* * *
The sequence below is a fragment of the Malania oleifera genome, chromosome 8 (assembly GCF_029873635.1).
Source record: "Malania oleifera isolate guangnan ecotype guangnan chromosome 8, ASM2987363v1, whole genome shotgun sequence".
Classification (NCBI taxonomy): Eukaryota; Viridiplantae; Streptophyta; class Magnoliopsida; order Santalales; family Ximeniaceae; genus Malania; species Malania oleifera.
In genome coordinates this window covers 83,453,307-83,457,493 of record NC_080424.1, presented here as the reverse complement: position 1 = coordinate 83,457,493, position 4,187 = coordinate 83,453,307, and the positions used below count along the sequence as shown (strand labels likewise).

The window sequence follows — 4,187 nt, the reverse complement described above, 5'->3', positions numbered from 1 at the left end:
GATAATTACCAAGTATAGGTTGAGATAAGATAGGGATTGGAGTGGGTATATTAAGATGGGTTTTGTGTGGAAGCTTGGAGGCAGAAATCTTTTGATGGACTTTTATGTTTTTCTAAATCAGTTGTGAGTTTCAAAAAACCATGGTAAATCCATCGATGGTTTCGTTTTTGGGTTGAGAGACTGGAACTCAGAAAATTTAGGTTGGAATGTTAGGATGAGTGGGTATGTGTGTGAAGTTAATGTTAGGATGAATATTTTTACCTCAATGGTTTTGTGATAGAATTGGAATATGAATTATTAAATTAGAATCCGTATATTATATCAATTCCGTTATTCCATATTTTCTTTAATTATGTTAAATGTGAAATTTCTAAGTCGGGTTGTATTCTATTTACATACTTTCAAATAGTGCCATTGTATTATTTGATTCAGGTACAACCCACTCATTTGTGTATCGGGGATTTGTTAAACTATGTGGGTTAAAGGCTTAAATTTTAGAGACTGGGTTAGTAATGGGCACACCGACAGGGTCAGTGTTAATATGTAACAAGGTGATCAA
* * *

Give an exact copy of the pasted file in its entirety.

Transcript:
The sequence below is a fragment of the Malania oleifera genome, chromosome 8 (assembly GCF_029873635.1).
Source record: "Malania oleifera isolate guangnan ecotype guangnan chromosome 8, ASM2987363v1, whole genome shotgun sequence".
Classification (NCBI taxonomy): Eukaryota; Viridiplantae; Streptophyta; class Magnoliopsida; order Santalales; family Ximeniaceae; genus Malania; species Malania oleifera.
In genome coordinates this window covers 83,453,307-83,457,493 of record NC_080424.1, presented here as the reverse complement: position 1 = coordinate 83,457,493, position 4,187 = coordinate 83,453,307, and the positions used below count along the sequence as shown (strand labels likewise).

The window sequence follows — 4,187 nt, the reverse complement described above, 5'->3', positions numbered from 1 at the left end:
GATAATTACCAAGTATAGGTTGAGATAAGATAGGGATTGGAGTGGGTATATTAAGATGGGTTTTGTGTGGAAGCTTGGAGGCAGAAATCTTTTGATGGACTTTTATGTTTTTCTAAATCAGTTGTGAGTTTCAAAAAACCATGGTAAATCCATCGATGGTTTCGTTTTTGGGTTGAGAGACTGGAACTCAGAAAATTTAGGTTGGAATGTTAGGATGAGTGGGTATGTGTGTGAAGTTAATGTTAGGATGAATATTTTTACCTCAATGGTTTTGTGATAGAATTGGAATATGAATTATTAAATTAGAATCCGTATATTATATCAATTCCGTTATTCCATATTTTCTTTAATTATGTTAAATGTGAAATTTCTAAGTCGGGTTGTATTCTATTTACATACTTTCAAATAGTGCCATTGTATTATTTGATTCAGGTACAACCCACTCATTTGTGTATCGGGGATTTGTTAAACTATGTGGGTTAAAGGCTTAAATTTTAGAGACTGGGTTAGTAATGGGCACACCGACAGGGTCAGTGTTAATATGTAACAAGGTGATCAA